Taking an approach of all (in the case of Facebook) or nothing (in the case of Twitter), the CEOs of both companies have championed how their decisions will uphold a true and fair democracy. Political ads make up such a tiny fraction of their revenues, both CEOs have said, that this is a matter of principle, not profit.
But here's the subtext:
Political advertising matters much less to Twitter than Facebook because political advertisers already leaned much more heavily on Facebook to get their messages out. Facebook's audience is much larger and broader than Twitter's, making it a better place for campaigns to target voters with persuasive messaging. Plus, political scrutiny is significantly heightened on Facebook over Twitter, since it faces at least three confirmed antitrust probes in the works.
Viewed in that context, both Twitter and Facebook have made decisions that fall directly in line with the logic of their businesses. For Twitter, shirking political ads is a relatively easy way to stir up headlines and gain praise from prominent Democrats, while sticking it to a competitor. For Facebook, a similar move wouldn't be so simple.
"If Facebook were to make this decision as well, it would be hugely disruptive in a way that it's not for Twitter," said Nicole Perrin, a senior analyst at eMarketer who studies political ads. Perrin estimates the breakdown of digital ad budgets for political campaigns roughly mirror those of commercial advertisers, with Google and Facebook making up about 60% of the spend.
Despite Facebook and Twitter's slippery slope arguments, the solution to fair digital political advertising doesn't need to lie in the extremes, according to half a dozen political advertising researchers interviewed for this article.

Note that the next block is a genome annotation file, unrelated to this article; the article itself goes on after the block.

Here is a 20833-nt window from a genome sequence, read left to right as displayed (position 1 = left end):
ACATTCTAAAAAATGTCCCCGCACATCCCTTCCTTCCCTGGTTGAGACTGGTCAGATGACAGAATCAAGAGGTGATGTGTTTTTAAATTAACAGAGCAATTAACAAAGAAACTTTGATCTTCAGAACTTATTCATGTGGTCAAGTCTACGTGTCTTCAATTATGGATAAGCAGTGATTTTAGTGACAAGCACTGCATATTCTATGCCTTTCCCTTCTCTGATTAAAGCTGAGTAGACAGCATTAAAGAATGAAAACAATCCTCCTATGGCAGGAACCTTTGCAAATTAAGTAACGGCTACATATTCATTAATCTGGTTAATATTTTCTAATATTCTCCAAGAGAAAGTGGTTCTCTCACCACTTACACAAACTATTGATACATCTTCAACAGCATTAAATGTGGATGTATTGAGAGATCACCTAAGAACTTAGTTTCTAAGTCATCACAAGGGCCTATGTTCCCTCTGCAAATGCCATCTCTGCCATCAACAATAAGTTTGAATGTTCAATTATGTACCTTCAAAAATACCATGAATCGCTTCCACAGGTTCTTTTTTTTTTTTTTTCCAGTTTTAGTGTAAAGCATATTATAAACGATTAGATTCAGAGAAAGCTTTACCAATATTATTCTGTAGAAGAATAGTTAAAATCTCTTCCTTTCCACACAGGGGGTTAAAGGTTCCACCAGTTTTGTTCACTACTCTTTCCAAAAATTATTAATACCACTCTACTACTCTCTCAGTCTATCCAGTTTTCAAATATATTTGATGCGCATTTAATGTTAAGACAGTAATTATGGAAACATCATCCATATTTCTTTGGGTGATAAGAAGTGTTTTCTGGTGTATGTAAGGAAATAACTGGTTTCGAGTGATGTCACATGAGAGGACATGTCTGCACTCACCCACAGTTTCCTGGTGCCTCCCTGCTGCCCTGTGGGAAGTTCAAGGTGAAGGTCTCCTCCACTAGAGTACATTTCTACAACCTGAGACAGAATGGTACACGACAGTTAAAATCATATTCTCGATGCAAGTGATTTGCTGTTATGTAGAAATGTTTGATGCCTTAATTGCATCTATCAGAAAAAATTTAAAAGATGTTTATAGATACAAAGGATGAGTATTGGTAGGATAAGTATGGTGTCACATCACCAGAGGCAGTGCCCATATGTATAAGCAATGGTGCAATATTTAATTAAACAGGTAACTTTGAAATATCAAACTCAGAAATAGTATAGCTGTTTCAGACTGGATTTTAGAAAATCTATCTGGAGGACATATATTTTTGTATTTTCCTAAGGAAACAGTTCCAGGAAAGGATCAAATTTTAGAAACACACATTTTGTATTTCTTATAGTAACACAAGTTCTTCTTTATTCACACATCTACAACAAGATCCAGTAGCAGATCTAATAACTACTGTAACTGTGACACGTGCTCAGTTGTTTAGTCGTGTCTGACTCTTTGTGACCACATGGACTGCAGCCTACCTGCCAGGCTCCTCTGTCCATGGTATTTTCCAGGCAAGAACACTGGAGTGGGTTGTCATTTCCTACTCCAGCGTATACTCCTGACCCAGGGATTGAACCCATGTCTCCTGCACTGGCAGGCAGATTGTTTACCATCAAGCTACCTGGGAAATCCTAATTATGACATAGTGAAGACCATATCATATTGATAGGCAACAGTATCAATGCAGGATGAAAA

Ellen Goodman, a professor at Rutgers Law School specializing in information policy law, said limiting micro-targeting would be a more effective place to start than the policies both Facebook and Twitter have in place.
Micro-targeting is "serving up ads or content to these narrowly-sliced segments, personalizing them and taking advantage of vulnerabilities," Goodman said. "That seems to me like the biggest problem."
The practice prevents social media users from having a collective discussion around false ads that are politicians are now allowed to run on Facebook, Goodman said. Facebook CEO Mark Zuckerberg has argued that users should be able to make up their own minds about the veracity of ads, but Goodman said micro-targeting inhibits that since often only people the campaign already thinks will be receptive to the messaging see the ads that contain misleading or false claims. Current and past political ads are available in a searchable archives on Facebook and other platforms, however.
To be clear, politicians can run ads with lies and misleading information on TV and radio under U.S. law. Broadcasters are actually required to run ads from candidates for federal office, a policy that emerged as a way to ensure airtime is fairly doled out to candidates. But unlike misleading ads that run on TV, those that run on social media can target such a small group of people that they avoid any potential critics that would challenge their claims.
"It incentivizes the most extremist content," said Daniel Kreiss, an associate political communications professor at University of North Carolina at Chapel Hill. "It incentivizes things like misinformation and disinformation because campaigns know that they can control their message."
When Twitter announced its political ad ban, Will Ritter, a Republican advertising strategist and co-founder of the ad agency Poolhouse, was nonplussed.
A veteran of the Romney presidential campaign who now owns a political marketing firm, Ritter has spent years buying ads on both TV and digital platforms.
"Fox News will give a two to three point jump in the polls. I can see it," Ritter said. But with Twitter, "you just weren't seeing that return on investment."